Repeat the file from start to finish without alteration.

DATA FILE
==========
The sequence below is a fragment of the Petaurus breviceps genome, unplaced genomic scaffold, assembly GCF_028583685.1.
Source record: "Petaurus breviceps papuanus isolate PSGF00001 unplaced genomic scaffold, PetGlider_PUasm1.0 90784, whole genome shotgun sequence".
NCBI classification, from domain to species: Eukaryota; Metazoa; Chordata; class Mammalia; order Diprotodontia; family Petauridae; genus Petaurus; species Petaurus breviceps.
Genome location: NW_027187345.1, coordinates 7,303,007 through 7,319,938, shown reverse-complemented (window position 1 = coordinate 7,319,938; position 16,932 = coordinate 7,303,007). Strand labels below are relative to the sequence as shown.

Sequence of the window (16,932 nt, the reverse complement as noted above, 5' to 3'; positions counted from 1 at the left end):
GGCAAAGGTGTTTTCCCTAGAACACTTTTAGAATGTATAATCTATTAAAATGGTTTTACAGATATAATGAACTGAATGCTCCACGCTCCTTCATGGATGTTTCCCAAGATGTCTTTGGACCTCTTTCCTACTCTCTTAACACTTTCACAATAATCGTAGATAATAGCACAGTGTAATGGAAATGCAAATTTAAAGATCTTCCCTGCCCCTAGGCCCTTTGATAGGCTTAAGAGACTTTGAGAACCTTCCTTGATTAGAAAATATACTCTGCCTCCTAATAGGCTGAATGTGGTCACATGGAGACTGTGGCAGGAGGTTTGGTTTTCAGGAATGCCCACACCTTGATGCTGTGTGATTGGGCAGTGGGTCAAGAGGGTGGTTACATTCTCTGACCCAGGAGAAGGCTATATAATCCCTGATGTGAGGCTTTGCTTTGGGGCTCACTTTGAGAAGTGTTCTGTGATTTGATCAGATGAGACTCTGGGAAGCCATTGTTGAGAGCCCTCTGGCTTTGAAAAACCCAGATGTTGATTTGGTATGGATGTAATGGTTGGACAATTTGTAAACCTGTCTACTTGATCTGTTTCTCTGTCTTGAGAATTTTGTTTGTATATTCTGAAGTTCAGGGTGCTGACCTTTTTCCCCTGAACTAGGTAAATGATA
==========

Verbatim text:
The sequence below is a fragment of the Petaurus breviceps genome, unplaced genomic scaffold, assembly GCF_028583685.1.
Source record: "Petaurus breviceps papuanus isolate PSGF00001 unplaced genomic scaffold, PetGlider_PUasm1.0 90784, whole genome shotgun sequence".
NCBI classification, from domain to species: Eukaryota; Metazoa; Chordata; class Mammalia; order Diprotodontia; family Petauridae; genus Petaurus; species Petaurus breviceps.
Genome location: NW_027187345.1, coordinates 7,303,007 through 7,319,938, shown reverse-complemented (window position 1 = coordinate 7,319,938; position 16,932 = coordinate 7,303,007). Strand labels below are relative to the sequence as shown.

Sequence of the window (16,932 nt, the reverse complement as noted above, 5' to 3'; positions counted from 1 at the left end):
GGCAAAGGTGTTTTCCCTAGAACACTTTTAGAATGTATAATCTATTAAAATGGTTTTACAGATATAATGAACTGAATGCTCCACGCTCCTTCATGGATGTTTCCCAAGATGTCTTTGGACCTCTTTCCTACTCTCTTAACACTTTCACAATAATCGTAGATAATAGCACAGTGTAATGGAAATGCAAATTTAAAGATCTTCCCTGCCCCTAGGCCCTTTGATAGGCTTAAGAGACTTTGAGAACCTTCCTTGATTAGAAAATATACTCTGCCTCCTAATAGGCTGAATGTGGTCACATGGAGACTGTGGCAGGAGGTTTGGTTTTCAGGAATGCCCACACCTTGATGCTGTGTGATTGGGCAGTGGGTCAAGAGGGTGGTTACATTCTCTGACCCAGGAGAAGGCTATATAATCCCTGATGTGAGGCTTTGCTTTGGGGCTCACTTTGAGAAGTGTTCTGTGATTTGATCAGATGAGACTCTGGGAAGCCATTGTTGAGAGCCCTCTGGCTTTGAAAAACCCAGATGTTGATTTGGTATGGATGTAATGGTTGGACAATTTGTAAACCTGTCTACTTGATCTGTTTCTCTGTCTTGAGAATTTTGTTTGTATATTCTGAAGTTCAGGGTGCTGACCTTTTTCCCCTGAACTAGGTAAATGATA